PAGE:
When U.S. president Donald Trump announced the assassination of Qassem Soleimani, leader of Iran’s overseas military, western markets wobbled. No wonder. Oil prices initially jumped nearly 5%.

And what any trader worth their bonus knows—and a diminishing number personally remember—is that when Middle Eastern tensions created an oil price shock in the 1970s, the consequence was American stagflation.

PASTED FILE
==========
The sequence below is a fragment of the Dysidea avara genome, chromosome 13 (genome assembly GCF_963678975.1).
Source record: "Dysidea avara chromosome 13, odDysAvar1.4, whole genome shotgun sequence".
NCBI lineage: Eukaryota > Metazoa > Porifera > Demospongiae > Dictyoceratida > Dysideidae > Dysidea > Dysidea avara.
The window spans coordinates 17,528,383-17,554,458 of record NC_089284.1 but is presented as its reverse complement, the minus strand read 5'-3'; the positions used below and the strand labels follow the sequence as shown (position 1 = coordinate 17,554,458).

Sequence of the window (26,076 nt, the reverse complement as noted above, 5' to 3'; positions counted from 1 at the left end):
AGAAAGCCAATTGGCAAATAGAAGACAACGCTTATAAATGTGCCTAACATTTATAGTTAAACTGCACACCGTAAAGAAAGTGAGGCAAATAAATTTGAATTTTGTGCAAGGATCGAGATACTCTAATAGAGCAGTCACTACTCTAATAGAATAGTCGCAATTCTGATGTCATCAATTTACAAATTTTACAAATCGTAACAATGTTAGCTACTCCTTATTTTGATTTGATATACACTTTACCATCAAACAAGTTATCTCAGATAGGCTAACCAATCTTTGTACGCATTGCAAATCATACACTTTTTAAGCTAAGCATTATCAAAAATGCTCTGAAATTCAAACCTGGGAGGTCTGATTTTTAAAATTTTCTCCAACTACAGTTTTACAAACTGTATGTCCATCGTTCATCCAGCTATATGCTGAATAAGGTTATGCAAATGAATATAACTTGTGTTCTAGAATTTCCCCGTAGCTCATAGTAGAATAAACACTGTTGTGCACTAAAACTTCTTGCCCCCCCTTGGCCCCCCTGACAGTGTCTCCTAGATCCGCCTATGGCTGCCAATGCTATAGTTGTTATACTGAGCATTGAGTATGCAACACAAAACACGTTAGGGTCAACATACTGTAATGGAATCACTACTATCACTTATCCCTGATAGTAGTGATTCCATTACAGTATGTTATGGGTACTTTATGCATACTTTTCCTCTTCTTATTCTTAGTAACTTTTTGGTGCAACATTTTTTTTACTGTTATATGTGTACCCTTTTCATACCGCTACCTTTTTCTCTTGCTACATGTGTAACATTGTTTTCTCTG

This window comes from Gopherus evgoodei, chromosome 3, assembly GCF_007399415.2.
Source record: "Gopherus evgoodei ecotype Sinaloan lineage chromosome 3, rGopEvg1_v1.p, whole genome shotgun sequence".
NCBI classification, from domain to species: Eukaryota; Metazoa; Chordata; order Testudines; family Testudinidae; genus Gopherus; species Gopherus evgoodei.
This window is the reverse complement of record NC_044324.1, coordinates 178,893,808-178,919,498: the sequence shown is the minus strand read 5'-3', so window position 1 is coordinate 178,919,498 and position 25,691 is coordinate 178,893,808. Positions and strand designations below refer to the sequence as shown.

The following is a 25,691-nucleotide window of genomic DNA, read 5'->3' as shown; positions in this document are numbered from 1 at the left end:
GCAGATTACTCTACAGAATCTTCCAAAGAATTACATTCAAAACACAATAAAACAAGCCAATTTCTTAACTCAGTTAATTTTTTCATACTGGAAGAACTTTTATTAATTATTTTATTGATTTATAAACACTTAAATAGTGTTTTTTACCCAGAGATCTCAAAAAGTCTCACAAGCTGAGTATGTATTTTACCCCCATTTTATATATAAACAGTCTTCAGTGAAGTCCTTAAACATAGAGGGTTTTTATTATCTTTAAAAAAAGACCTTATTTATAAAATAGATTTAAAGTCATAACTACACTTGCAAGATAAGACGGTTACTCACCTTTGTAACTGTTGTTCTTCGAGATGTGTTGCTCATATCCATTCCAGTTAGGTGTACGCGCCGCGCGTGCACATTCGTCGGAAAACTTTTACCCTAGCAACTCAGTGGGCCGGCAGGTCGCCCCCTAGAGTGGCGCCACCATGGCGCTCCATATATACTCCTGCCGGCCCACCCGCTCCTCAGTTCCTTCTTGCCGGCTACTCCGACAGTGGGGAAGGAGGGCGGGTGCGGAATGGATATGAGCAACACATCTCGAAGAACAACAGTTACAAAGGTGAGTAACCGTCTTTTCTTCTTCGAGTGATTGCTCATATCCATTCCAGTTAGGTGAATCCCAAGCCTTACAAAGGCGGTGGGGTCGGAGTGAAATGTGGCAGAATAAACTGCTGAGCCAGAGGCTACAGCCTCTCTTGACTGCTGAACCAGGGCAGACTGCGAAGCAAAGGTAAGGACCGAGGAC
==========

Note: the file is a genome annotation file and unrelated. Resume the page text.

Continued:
This experience of high inflation and unemployment coupled with stagnant demand was so unpleasant that it is usually presumed that U.S. politicians want to avoid unleashing a repeat by creating oil price rises that hit consumers at the pump, especially leading up to a presidential election.

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